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Discussing "The Science of Radical Life Extension" with TED Books author David Ewing Duncan

Continuing with our series of TED Book Chats.... How long do you want to live, and why?

For the next two weeks, we'll be discussing David Ewing Duncan's new eBook, "When I'm 164", on the science of radical life extension. Duncan surveys the increasingly legitimate science — from genetics and regeneration to machine solutions — and considers the pluses and minuses of living to age 164, or beyond. We'll look at everything from the impact of extended life on cities, services, and the cost of living as well as what happens to love, curiosity, and general health.

The book is available for Kindle, Nook, and iOS devices (which have a great new custom TED Books app):

Kindle copy: http://www.amazon.com/dp/B008XB16ME/
iOS app: http://itunes.apple.com/us/app/ted-books/id511071050?mt=8

The New York Times also published an excerpt this week, you can read it here: http://www.nytimes.com/2012/08/26/sunday-review/how-long-do-you-want-to-live.html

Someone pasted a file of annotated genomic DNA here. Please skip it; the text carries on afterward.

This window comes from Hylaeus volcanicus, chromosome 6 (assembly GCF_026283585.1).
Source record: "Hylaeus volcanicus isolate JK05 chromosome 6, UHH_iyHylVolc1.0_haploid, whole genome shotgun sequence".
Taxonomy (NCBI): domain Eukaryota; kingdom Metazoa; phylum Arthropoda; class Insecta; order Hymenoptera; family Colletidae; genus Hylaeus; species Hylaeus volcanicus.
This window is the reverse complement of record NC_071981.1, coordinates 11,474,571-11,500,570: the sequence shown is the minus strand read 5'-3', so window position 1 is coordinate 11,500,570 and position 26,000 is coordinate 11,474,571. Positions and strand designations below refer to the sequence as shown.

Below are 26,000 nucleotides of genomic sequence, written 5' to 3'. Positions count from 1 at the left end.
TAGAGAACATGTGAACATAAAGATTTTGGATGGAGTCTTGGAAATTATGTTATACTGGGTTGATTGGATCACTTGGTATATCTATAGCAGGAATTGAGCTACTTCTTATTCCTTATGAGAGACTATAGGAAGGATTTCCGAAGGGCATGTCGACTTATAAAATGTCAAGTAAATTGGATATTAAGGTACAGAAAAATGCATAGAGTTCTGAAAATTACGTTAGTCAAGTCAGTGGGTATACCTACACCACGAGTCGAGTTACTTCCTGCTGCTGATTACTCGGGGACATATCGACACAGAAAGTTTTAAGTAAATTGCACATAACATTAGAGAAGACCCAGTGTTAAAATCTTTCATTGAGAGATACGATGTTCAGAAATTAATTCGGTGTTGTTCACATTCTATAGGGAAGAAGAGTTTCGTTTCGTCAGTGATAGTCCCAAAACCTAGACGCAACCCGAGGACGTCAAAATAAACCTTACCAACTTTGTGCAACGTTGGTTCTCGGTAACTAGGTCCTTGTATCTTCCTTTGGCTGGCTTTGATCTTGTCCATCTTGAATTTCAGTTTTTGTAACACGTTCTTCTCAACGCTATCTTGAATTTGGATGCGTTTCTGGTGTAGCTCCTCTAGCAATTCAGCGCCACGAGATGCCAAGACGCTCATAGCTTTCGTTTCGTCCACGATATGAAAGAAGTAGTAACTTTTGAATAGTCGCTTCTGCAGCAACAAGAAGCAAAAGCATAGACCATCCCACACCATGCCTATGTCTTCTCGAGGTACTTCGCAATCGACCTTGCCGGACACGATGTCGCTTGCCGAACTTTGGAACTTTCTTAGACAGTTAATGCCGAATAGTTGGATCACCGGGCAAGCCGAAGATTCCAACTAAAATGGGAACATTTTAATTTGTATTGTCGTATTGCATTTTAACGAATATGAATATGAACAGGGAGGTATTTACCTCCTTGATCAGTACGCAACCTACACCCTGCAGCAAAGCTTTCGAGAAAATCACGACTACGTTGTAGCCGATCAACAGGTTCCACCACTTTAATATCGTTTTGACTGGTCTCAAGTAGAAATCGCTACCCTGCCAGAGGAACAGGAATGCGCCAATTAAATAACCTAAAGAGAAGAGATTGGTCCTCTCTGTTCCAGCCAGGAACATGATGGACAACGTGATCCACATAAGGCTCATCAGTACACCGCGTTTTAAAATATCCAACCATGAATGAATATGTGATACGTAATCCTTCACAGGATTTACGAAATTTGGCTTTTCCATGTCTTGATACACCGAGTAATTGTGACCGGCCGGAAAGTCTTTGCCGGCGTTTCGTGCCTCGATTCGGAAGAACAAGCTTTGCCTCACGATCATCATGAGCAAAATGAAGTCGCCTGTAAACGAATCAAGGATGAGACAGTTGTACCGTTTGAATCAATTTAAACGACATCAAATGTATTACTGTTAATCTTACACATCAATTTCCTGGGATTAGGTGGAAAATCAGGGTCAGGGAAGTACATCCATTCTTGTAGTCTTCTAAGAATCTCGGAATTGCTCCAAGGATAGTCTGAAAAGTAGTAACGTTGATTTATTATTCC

Finally, author David Ewing Duncan will be joining us for a live Q&A at 4pm EDT on September 11th!

Looking forward to our discussion!

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  • Sep 11 2012: Hi David, I saw your article in the NYT a few weeks ago. Did most people really die around age 50 in 1900? Or was the average skewed by a higher percentage of infant/early childhood deaths? Did adults expect to live to about 50, or was it assumed that you'd make it closer to 60 or 70 once you reached adulthood? Thanks.
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      Sep 11 2012: Infant mortality was much higher in 1900 and before, so this definitely dragged down the average. But even if you lived to 10 years old your life expectancy in 1900 was 58 years old - if you lived to 20, it was 62 (both for white males - slightly higher for women). Stats still work this way today - the longer the live, th longer your life expectancy (up to a certain point!) So we have added some years overall. What's really dramatic is how many more people are surviving to live a longer time. here is a chart of life expectancies since 1850: http://www.infoplease.com/ipa/A0005140.html

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